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The five art coffers around Eitch

A world of masterpieces in just a few meters: we are talking about some of the Churches and Basilicas around Navona Square, that - like the Pamphilj architectural complex, whose Innocentian College houses us - preserve some unique moments of the History of Art. In our previous article, dedicated to the Cloister of Bramante a stone’s throw from us, we had mentioned the next door Basilica: imagining a day of your stay at Eitch, let’s start right from here this walk into Beauty.

Our Lady of Peace
The Renaissance and Baroque at the same time Basilica, built in 1482, was restored and completed almost two centuries later. By Pietro Da Cortona, painter and architect universally recognized - together with Borromini and Bernini - among the greates interpreters of Roman Baroque. Author of the façade that “pushes forward”, almost to suggest a theatrical stage, and also the fresco in the Gallery of the Pamphilj Mansion - the first building out of three of the architectural complex to which we belong. Inside the Basilica, a Chapel made by Raffaello (who also paints ‘The Sibyls’, visible from the first floor of the Bramante Cloister), a fresco by the coeval Rosso Fiorentino, who in his works anticipates Cubism and Abstractionism by five centuries, and an altar designed by Borromini’s Master, Carlo Maderno. Men and styles that meet – sometimes even in life, forever in their works.

Saint Louis of the French
Crossing Navona Square towards the Pantheon, enter the national Church of the French in Rome - also Renaissance and, at the same time, Baroque. Built thanks to the generosity of Caterina de’ Medici on the project of Giacomo Della Porta, learner of Michelangelo, who after the Master’s death would have completed the dome of Saint Peter’s Basilica. Inside the Chapel of the left nave, three masterpieces by Caravaggio. The last of which, ‘The Calling of Saint Matthew’, unmissable and almost pilgrimage stop for the wonder of a story told with light: the first large canvas in which Michelangelo Merisi immerses the scene in darkness, so directing the plot and the gaze.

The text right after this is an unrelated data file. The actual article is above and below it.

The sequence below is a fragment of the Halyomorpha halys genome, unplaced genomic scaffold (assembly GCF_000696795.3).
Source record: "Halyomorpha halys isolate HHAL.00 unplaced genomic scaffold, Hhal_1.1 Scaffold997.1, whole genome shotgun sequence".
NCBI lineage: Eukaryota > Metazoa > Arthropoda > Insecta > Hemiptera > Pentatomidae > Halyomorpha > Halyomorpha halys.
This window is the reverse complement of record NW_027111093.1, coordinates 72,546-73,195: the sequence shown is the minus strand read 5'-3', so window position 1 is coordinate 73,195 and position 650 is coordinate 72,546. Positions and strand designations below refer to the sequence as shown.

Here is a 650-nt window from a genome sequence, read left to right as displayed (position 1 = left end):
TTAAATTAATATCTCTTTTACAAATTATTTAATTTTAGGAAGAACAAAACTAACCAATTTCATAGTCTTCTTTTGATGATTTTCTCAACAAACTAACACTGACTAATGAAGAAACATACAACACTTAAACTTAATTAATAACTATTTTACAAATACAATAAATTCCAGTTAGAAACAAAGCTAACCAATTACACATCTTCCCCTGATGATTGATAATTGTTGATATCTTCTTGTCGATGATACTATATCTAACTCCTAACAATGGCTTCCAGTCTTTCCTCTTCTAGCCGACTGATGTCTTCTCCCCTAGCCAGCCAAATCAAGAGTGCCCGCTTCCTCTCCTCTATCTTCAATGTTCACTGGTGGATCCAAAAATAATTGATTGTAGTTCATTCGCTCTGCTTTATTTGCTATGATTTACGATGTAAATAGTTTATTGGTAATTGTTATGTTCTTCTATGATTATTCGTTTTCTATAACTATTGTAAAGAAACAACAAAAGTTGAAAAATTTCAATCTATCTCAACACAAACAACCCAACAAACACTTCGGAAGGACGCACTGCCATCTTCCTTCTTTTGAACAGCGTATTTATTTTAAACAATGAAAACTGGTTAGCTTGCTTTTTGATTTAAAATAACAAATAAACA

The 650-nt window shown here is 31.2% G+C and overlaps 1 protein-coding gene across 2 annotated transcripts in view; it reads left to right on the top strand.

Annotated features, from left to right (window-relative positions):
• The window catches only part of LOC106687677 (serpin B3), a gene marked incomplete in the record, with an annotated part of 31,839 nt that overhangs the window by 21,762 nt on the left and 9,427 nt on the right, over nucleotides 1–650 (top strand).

Saint Augustine
Continuing to the left, in Scrofa Street, you arrive at the Basilica of the Saints Trifone and Agostino. Whose façade, inspired by the Santa Maria Novella Church in Florence and attributed to Leon Battista Alberti – one of Renaissance’s most multifaceted figures – is built with travertine from the Colosseum. A stone that will be used by all great architects of Renaissance and Baroque, from Bramante to Borromini and Bernini. Within, another artwork of Raffaello - the fresco of Prophet Isaiah - and another masterpiece of Caravaggio: ‘Our Lady of Pilgrims’, donated to the Basilica as thanks for the asylum granted after the wounding of a rival in Navona Square. A work that, placing the vision of the Virgin in the seventeenth-century Rome, breaks the iconographic tradition - causing quite a stir among the contemporaries. And in which, as for ‘The Calling of Saint Matthew’, the Divine “outside the painting” manifests itself through the light.

Saint Mary upon Minerva
Returning towards the Pantheon and passing it on the left, you will find one of the very few examples of Gothic architecture in Rome. Started on a Roman era sacred area in 1280, finished under the Baroque influence in 1725 and remodeled in neo-Gothic style in 1850. Within, the statue of “Christ Redeemer” by Michelangelo (which the Council of Trent partially covers with a bronze drapery), a painting by Perugino (Master of Raffaello and one of the greatest exponents of Humanism) and funerary monuments by Bernini. In fact, in this Basilica there are the eternal homes of Saint Catherine of Siena, five Popes, several Cardinals and quite a few artists - including that of Fra Angelico.

Saint Mary in Vallicella
Lastly, going towards Largo Argentina and taking the Vittorio Emanuele II Corso, look for the ‘New Church’ – as called at the time of the construction request in 1551. Another story of interventions over time, from modifications to the original plan (by Giacomo Della Porta, in 1585) to those at the dome, by Pietro da Cortona in 1650, who here will also frescoes the dome and the vault. Inside the Church, a wooden pulpit designed by Borromini and three frescoes by Sir Pieter Paul Rubens - “pioneer” of the Baroque in Europe, who lives and works in Italy for eight years. And who, realizing the effects of too much light, divides the original painting and puts it on a slate support.

Your eyes full of Beauty, from Michelangelo and Raffaello to Caravaggio, you are now ready to return - to Navona Square and to Eitch, among the architectures of Borromini and the works of Bernini. To do it, take though the Governo Vecchio Street and stop for a moment in the Clock Square: the tower, with its curves and its “invisible” bell tower, the only one in the world through wchich you can see the sky, was built by Borromini…